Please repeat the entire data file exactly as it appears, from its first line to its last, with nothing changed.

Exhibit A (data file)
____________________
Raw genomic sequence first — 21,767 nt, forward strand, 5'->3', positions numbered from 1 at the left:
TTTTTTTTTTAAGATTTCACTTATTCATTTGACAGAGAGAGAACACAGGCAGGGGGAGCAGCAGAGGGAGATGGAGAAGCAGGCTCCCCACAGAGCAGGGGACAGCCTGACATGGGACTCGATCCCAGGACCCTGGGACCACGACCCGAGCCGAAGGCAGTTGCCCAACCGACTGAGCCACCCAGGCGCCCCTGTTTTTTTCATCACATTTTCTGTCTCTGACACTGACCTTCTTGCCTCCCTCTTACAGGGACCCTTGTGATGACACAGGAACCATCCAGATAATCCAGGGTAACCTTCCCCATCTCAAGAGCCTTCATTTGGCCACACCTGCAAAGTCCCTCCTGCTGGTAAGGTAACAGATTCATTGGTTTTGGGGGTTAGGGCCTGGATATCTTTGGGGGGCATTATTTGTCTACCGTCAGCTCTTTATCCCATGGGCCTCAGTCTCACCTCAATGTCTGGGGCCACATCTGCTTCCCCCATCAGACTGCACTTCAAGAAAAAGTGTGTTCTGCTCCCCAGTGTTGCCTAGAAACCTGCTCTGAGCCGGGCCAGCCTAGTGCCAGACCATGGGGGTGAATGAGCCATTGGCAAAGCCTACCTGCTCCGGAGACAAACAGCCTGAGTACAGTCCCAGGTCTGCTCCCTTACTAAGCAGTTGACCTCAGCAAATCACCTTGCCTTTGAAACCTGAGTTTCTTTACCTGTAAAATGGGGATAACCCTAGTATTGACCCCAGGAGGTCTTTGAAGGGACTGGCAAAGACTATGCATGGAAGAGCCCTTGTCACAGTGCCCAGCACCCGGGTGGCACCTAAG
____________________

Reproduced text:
Raw genomic sequence first — 21,767 nt, forward strand, 5'->3', positions numbered from 1 at the left:
TTTTTTTTTTAAGATTTCACTTATTCATTTGACAGAGAGAGAACACAGGCAGGGGGAGCAGCAGAGGGAGATGGAGAAGCAGGCTCCCCACAGAGCAGGGGACAGCCTGACATGGGACTCGATCCCAGGACCCTGGGACCACGACCCGAGCCGAAGGCAGTTGCCCAACCGACTGAGCCACCCAGGCGCCCCTGTTTTTTTCATCACATTTTCTGTCTCTGACACTGACCTTCTTGCCTCCCTCTTACAGGGACCCTTGTGATGACACAGGAACCATCCAGATAATCCAGGGTAACCTTCCCCATCTCAAGAGCCTTCATTTGGCCACACCTGCAAAGTCCCTCCTGCTGGTAAGGTAACAGATTCATTGGTTTTGGGGGTTAGGGCCTGGATATCTTTGGGGGGCATTATTTGTCTACCGTCAGCTCTTTATCCCATGGGCCTCAGTCTCACCTCAATGTCTGGGGCCACATCTGCTTCCCCCATCAGACTGCACTTCAAGAAAAAGTGTGTTCTGCTCCCCAGTGTTGCCTAGAAACCTGCTCTGAGCCGGGCCAGCCTAGTGCCAGACCATGGGGGTGAATGAGCCATTGGCAAAGCCTACCTGCTCCGGAGACAAACAGCCTGAGTACAGTCCCAGGTCTGCTCCCTTACTAAGCAGTTGACCTCAGCAAATCACCTTGCCTTTGAAACCTGAGTTTCTTTACCTGTAAAATGGGGATAACCCTAGTATTGACCCCAGGAGGTCTTTGAAGGGACTGGCAAAGACTATGCATGGAAGAGCCCTTGTCACAGTGCCCAGCACCCGGGTGGCACCTAAG